Managerial perceptions of local collaboration : the Ontario Healthy Babies/Healthy Children example

Dunlop, Judith M. (2002) Managerial perceptions of local collaboration : the Ontario Healthy Babies/Healthy Children example. Doctoral (PhD) thesis, Memorial University of Newfoundland.

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    Available under License - The author retains copyright ownership and moral rights in this thesis. Neither the thesis nor substantial extracts from it may be printed or otherwise reproduced without the author's permission.
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Abstract

This research study explored state mandated local collaboration in the Healthy Babies/Healthy Children (HBHC) Program in Ontario. A conceptual framework was developed from the theoretical and empirical literature on interorganizational relations, collaboration and community social work practice. Qualitative content analysis was used to examine managers' perceptions of the environmental pre-conditions and interactional processes that influenced local collaboration in HBHC networks, within the context of federal funding reductions and the province of Ontario's downloading of financial responsibility to municipalities. -- Analysis resulted in the reconceptualization of the conceptual framework into six themes of collaboration. Three environmental pre-conditions were: 1) Historical Conditions, 2) Institutional Conditions, and 3) Financial Conditions while three collaborative processes were: 4) Operational Processes, 5) Organizational Processes and 6) Relational Processes. -- This study confirmed that a history of working together locally was an important influence on collaboration, suggesting that collaboration may be a learned practice skill requiring commitment, loyalty and time. This study also confirmed that central government mandates for collaboration are not as important as local autonomy and decision making. The data suggested that central governments should resist a cookie cutter approach. The province did not recognize the need for administrative resources. This lack of administrative funding for the HBHC program drained the resources of public health units/departments and the HBHC managers. In addition, the exclusive funding through public health units/departments created some local resistance. The findings confirmed that the rewards of membership in a collaborative network can outweigh associated demands. This study mirrors the variation in formalization reported in the collaboration literature. Most HBHC managers believed that collaboration is facilitated when network members all have similar decisionmaking power for their organizations. Two new collaborative process themes (Organizational and Relational) emerged. The organization of HBHC networks was not top down. Local sites decided how to structure their HBHC network. The organizing process increased stakeholder representativeness, communication and decision-making. Existing interpersonal relationships were important in the development of HBHC networks. Most had established patterns of working together and shaped the HBHC network to fit the existing local culture of informality or formality. -- The management skills needed to facilitate interorganizational collaboration are not exclusive to any group be they public health nurses or social workers. As governments increasingly mandate collaboration as a mechanism for integrating health and social services, social workers will need managerial competencies in collaborative practice at institutional and community levels. While it appears that public health managers were unaware of social work community practice models, this study illustrates the need for a renewed commitment among social work practitioners and educators to rebuild community social work practice.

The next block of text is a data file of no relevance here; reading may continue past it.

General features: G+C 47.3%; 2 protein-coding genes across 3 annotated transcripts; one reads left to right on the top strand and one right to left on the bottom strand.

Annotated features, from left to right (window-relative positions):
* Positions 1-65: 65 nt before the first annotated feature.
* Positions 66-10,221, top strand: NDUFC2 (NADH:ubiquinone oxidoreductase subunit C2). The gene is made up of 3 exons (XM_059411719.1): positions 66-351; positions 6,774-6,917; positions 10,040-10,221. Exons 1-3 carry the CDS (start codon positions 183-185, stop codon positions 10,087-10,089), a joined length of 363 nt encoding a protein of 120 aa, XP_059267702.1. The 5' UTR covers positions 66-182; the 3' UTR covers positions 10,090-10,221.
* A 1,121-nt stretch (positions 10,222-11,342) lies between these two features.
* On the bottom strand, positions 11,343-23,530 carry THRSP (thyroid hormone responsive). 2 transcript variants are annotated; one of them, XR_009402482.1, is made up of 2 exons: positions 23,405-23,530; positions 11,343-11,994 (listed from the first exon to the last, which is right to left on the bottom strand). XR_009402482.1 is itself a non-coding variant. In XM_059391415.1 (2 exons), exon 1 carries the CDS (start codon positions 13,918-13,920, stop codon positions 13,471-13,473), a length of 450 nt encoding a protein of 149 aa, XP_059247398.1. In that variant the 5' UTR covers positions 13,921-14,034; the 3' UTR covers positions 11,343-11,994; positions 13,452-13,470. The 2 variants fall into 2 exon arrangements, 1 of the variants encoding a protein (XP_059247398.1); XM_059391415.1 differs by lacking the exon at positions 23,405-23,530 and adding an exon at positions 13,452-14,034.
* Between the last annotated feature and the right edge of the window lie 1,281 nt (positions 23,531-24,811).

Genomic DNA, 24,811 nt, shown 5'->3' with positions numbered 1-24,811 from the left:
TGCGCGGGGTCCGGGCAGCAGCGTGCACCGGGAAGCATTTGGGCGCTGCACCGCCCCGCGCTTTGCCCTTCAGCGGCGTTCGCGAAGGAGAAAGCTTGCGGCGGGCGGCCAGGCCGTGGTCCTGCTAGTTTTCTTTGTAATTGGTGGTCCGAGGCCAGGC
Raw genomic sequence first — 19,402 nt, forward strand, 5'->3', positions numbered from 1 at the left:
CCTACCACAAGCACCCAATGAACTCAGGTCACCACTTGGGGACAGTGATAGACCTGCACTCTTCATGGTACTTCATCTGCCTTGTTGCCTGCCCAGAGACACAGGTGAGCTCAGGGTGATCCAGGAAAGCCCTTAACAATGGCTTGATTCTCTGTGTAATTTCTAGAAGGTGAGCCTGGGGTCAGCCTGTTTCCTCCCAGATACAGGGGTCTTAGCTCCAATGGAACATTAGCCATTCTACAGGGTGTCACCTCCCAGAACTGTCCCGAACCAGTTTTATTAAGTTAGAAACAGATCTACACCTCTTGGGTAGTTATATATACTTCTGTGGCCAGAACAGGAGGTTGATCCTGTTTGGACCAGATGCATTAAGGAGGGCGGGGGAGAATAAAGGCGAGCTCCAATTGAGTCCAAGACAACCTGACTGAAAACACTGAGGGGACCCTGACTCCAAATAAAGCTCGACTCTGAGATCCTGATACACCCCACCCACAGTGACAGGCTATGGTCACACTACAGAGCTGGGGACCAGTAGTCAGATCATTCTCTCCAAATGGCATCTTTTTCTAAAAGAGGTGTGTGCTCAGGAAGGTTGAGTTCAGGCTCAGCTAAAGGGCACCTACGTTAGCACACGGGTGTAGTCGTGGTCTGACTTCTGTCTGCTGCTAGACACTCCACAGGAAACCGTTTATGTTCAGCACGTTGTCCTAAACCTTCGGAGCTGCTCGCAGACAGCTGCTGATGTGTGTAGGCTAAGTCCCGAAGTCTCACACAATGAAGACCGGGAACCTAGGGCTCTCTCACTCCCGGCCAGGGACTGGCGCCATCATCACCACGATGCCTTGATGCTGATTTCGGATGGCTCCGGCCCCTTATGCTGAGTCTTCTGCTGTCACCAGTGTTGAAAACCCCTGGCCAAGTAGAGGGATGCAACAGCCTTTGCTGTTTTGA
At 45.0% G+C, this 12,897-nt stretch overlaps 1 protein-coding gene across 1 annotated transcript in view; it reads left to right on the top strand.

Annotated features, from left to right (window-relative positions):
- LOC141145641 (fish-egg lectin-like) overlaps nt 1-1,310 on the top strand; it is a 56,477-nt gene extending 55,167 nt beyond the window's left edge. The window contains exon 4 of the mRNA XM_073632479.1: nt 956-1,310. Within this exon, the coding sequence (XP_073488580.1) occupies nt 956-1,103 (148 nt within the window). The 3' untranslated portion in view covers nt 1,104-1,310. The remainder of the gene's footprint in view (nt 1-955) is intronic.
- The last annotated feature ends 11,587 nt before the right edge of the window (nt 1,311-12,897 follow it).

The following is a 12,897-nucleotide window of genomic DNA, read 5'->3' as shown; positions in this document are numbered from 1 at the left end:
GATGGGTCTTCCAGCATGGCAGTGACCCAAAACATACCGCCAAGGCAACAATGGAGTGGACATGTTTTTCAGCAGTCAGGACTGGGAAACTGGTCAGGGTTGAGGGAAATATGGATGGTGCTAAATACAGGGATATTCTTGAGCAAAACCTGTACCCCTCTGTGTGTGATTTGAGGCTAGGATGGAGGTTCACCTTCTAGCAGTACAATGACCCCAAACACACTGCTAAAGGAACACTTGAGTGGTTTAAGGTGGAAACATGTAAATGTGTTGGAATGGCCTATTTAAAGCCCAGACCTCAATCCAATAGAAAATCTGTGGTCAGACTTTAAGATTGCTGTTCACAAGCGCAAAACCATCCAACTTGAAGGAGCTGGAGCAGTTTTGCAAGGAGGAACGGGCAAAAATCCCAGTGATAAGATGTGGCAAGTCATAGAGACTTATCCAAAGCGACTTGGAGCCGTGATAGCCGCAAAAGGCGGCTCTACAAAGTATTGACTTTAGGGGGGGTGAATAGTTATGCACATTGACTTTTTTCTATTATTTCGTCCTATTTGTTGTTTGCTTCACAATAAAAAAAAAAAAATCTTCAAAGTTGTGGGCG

Item Type: Thesis (Doctoral (PhD))
URI: http://research.library.mun.ca/id/eprint/1256
Item ID: 1256
Additional Information: Bibliography: leaves 261-289.
Department(s): Social Work, School of
Date: 2002
Date Type: Submission
Geographic Location: Canada--Ontario
Library of Congress Subject Heading: Social work administration--Ontario; Public health administration--Decentralization--Ontario

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